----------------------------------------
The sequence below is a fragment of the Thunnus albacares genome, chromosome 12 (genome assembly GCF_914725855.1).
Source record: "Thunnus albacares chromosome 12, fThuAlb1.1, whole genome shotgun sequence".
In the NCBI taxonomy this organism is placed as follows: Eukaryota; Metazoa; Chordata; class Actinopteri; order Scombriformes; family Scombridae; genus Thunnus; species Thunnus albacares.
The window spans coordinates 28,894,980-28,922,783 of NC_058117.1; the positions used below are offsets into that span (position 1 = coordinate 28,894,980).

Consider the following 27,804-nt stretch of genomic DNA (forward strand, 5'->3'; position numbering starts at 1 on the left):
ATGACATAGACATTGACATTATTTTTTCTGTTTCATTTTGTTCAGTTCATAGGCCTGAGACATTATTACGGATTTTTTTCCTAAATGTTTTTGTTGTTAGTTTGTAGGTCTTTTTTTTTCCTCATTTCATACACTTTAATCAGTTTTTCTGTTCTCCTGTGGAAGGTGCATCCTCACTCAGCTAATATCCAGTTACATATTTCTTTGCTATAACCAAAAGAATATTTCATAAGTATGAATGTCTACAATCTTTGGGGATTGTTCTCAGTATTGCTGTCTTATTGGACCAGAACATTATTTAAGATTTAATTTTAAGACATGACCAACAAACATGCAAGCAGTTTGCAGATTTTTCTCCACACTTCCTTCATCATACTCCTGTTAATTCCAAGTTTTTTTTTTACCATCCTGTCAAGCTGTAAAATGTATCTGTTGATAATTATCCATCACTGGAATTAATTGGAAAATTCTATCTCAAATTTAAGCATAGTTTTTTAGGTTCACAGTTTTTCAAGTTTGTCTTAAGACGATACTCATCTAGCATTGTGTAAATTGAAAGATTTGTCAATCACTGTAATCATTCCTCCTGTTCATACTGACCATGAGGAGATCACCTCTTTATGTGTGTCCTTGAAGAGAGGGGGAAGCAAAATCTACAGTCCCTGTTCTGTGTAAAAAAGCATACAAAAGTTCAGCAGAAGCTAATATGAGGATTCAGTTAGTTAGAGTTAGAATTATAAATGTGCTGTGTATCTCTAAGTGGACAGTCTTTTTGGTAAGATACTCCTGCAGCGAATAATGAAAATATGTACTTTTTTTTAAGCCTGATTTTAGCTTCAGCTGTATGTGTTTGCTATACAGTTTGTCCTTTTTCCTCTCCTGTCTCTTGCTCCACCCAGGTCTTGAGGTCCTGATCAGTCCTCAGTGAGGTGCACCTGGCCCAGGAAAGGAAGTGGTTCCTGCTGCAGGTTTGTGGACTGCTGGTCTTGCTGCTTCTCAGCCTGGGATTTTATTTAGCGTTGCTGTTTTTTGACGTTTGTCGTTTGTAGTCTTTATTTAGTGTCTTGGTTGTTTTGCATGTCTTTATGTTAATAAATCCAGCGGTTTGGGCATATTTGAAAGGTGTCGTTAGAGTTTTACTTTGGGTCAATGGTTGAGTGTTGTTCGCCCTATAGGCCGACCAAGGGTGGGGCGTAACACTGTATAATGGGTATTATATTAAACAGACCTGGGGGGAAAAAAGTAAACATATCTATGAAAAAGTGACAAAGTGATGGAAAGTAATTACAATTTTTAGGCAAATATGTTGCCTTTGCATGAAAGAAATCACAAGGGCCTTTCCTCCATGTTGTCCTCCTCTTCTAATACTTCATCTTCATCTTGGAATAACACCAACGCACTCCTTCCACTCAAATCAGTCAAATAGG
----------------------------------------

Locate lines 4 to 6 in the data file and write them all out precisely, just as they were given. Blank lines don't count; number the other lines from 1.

The window spans coordinates 28,894,980-28,922,783 of NC_058117.1; the positions used below are offsets into that span (position 1 = coordinate 28,894,980).

Consider the following 27,804-nt stretch of genomic DNA (forward strand, 5'->3'; position numbering starts at 1 on the left):
ATGACATAGACATTGACATTATTTTTTCTGTTTCATTTTGTTCAGTTCATAGGCCTGAGACATTATTACGGATTTTTTTCCTAAATGTTTTTGTTGTTAGTTTGTAGGTCTTTTTTTTTCCTCATTTCATACACTTTAATCAGTTTTTCTGTTCTCCTGTGGAAGGTGCATCCTCACTCAGCTAATATCCAGTTACATATTTCTTTGCTATAACCAAAAGAATATTTCATAAGTATGAATGTCTACAATCTTTGGGGATTGTTCTCAGTATTGCTGTCTTATTGGACCAGAACATTATTTAAGATTTAATTTTAAGACATGACCAACAAACATGCAAGCAGTTTGCAGATTTTTCTCCACACTTCCTTCATCATACTCCTGTTAATTCCAAGTTTTTTTTTTACCATCCTGTCAAGCTGTAAAATGTATCTGTTGATAATTATCCATCACTGGAATTAATTGGAAAATTCTATCTCAAATTTAAGCATAGTTTTTTAGGTTCACAGTTTTTCAAGTTTGTCTTAAGACGATACTCATCTAGCATTGTGTAAATTGAAAGATTTGTCAATCACTGTAATCATTCCTCCTGTTCATACTGACCATGAGGAGATCACCTCTTTATGTGTGTCCTTGAAGAGAGGGGGAAGCAAAATCTACAGTCCCTGTTCTGTGTAAAAAAGCATACAAAAGTTCAGCAGAAGCTAATATGAGGATTCAGTTAGTTAGAGTTAGAATTATAAATGTGCTGTGTATCTCTAAGTGGACAGTCTTTTTGGTAAGATACTCCTGCAGCGAATAATGAAAATATGTACTTTTTTTTAAGCCTGATTTTAGCTTCAGCTGTATGTGTTTGCTATACAGTTTGTCCTTTTTCCTCTCCTGTCTCTTGCTCCACCCAGGTCTTGAGGTCCTGATCAGTCCTCAGTGAGGTGCACCTGGCCCAGGAAAGGAAGTGGTTCCTGCTGCAGGTTTGTGGACTGCTGGTCTTGCTGCTTCTCAGCCTGGGATTTTATTTAGCGTTGCTGTTTTTTGACGTTTGTCGTTTGTAGTCTTTATTTAGTGTCTTGGTTGTTTTGCATGTCTTTATGTTAATAAATCCAGCGGTTTGGGCATATTTGAAAGGTGTCGTTAGAGTTTTACTTTGGGTCAATGGTTGAGTGTTGTTCGCCCTATAGGCCGACCAAGGGTGGGGCGTAACACTGTATAATGGGTATTATATTAAACAGACCTGGGGGGAAAAAAGTAAACATATCTATGAAAAAGTGACAAAGTGATGGAAAGTAATTACAATTTTTAGGCAAATATGTTGCCTTTGCATGAAAGAAATCACAAGGGCCTTTCCTCCATGTTGTCCTCCTCTTCTAATACTTCATCTTCATCTTGGAATAACACCAACGCACTCCTTCCACTCAAATCAGTCAAATAGG